Justice Blackmun granted that school officials “must be able to choose one book over another” for a wide variety of “politically neutral reasons”: a book’s relevance to the curriculum, for example, or the quality of its writing, its appropriateness for students’ age groups, its use of “offensive language,” or simply because they believe one book to be “more important” than another. But for Justice Blackmun, that significant discretion had a limit: No matter what, “school officials may not remove books for the purpose of restricting access to the political ideas or social perspectives discussed in them, when that action is motivated simply by the officials’ disapproval of the ideas involved.” (Emphasis in original.) That’s a solid boundary, precisely aligned with what Justice Jackson called the “fixed star in our constitutional constellation”: the principle that “no official, high or petty, can prescribe what shall be orthodox in politics, nationalism, religion, or other matters of opinion or force citizens to confess by word or act their faith therein.”
Pico provides a guide today
So what’s Pico’s bottom line? Taking the plurality and the concurring opinions in sum, Pico’s core rule reads like this: A school board may have less power in the library than it does in the classroom, and that power cannot be wielded to silence certain views. Whatever process a school has in place to review a book’s place on library shelves has to be unbiased and consistent.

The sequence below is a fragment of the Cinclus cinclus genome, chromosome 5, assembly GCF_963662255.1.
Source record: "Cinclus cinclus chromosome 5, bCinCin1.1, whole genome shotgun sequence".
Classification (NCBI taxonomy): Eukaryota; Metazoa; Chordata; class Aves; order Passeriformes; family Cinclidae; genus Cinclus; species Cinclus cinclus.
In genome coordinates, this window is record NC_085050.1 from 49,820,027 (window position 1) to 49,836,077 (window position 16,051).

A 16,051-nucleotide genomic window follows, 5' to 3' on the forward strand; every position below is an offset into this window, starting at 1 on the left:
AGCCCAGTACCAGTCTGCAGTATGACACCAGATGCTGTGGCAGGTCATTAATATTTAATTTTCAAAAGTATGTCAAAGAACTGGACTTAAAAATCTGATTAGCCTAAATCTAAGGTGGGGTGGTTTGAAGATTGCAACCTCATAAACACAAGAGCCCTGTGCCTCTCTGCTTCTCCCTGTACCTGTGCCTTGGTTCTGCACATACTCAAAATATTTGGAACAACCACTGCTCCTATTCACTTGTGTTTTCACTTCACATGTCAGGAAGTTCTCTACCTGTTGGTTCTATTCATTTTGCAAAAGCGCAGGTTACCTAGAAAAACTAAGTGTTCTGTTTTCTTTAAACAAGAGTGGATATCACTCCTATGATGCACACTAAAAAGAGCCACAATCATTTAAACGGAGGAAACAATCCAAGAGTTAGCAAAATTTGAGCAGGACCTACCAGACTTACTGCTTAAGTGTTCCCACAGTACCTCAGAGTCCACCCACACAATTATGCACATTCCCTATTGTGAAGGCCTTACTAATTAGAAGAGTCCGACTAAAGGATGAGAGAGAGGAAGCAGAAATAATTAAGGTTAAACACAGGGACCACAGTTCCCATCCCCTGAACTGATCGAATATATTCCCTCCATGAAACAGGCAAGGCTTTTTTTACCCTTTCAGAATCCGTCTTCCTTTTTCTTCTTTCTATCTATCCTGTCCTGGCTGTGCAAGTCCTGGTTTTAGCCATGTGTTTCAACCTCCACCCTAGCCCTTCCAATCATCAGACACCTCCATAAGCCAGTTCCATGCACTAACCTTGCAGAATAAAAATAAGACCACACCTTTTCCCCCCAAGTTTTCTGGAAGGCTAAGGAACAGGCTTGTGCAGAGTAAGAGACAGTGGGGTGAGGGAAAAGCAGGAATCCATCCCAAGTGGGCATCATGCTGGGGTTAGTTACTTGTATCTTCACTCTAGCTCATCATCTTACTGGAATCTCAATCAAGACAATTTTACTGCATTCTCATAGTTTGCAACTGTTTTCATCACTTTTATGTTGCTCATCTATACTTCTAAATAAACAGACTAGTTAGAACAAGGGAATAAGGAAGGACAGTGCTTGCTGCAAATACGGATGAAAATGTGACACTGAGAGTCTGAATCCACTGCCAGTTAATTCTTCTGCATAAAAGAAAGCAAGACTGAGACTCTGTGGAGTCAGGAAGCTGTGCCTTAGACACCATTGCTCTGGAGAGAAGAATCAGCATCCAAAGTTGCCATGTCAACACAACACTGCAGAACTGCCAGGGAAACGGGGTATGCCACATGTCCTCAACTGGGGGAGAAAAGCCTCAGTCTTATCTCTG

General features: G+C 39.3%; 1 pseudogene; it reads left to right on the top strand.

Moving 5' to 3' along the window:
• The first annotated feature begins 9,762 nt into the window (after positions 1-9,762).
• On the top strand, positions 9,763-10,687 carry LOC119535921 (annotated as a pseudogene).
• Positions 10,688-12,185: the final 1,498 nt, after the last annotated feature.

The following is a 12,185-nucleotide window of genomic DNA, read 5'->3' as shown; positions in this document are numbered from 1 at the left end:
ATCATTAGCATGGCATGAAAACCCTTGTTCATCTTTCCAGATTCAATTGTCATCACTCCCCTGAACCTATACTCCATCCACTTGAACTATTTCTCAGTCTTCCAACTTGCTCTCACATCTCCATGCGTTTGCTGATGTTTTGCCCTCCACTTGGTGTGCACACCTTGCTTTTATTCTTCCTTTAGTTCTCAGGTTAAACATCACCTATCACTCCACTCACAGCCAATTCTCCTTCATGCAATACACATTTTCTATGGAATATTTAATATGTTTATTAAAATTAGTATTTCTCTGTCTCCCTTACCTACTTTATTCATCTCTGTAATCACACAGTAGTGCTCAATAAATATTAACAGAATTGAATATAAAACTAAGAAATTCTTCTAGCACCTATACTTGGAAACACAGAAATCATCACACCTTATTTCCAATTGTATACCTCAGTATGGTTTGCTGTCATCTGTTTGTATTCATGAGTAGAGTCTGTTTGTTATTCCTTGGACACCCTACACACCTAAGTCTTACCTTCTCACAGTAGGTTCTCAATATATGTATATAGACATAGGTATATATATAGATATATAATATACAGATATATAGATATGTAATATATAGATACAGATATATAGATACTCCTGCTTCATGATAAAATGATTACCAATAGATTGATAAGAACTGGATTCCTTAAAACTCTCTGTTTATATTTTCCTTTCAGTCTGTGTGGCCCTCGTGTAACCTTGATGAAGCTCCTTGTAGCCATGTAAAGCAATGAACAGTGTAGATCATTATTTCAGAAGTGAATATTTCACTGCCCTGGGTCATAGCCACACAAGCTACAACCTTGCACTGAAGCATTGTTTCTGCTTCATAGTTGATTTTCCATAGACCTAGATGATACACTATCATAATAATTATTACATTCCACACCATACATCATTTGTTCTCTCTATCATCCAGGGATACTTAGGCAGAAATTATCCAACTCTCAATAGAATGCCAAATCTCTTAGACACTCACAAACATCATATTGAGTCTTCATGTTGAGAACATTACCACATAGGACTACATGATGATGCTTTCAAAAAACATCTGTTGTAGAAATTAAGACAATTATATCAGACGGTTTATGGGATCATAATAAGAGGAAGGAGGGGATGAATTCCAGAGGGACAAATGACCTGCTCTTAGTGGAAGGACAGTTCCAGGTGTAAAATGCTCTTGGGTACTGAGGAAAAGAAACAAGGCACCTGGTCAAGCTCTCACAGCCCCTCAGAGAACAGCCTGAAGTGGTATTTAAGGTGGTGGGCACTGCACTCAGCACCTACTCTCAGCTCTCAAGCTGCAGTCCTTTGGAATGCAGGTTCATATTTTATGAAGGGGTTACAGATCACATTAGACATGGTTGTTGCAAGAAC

But the Court’s guidance seems too often to have been forgotten this past fall. In Katy, Texas, the book “New Kid” was removed from library shelves in October and a visit by author Jerry Craft was canceled after complaints that the work made “white children… feel like oppressors.” To protect school libraries — and to keep the hope of a tolerant, pluralist democracy alive in the next generation of Americans — we should follow the course laid out by the Court in Pico.
To protect school libraries — and to keep the hope of a tolerant, pluralist democracy alive in the next generation of Americans — we should follow the course laid out by the Court in Pico.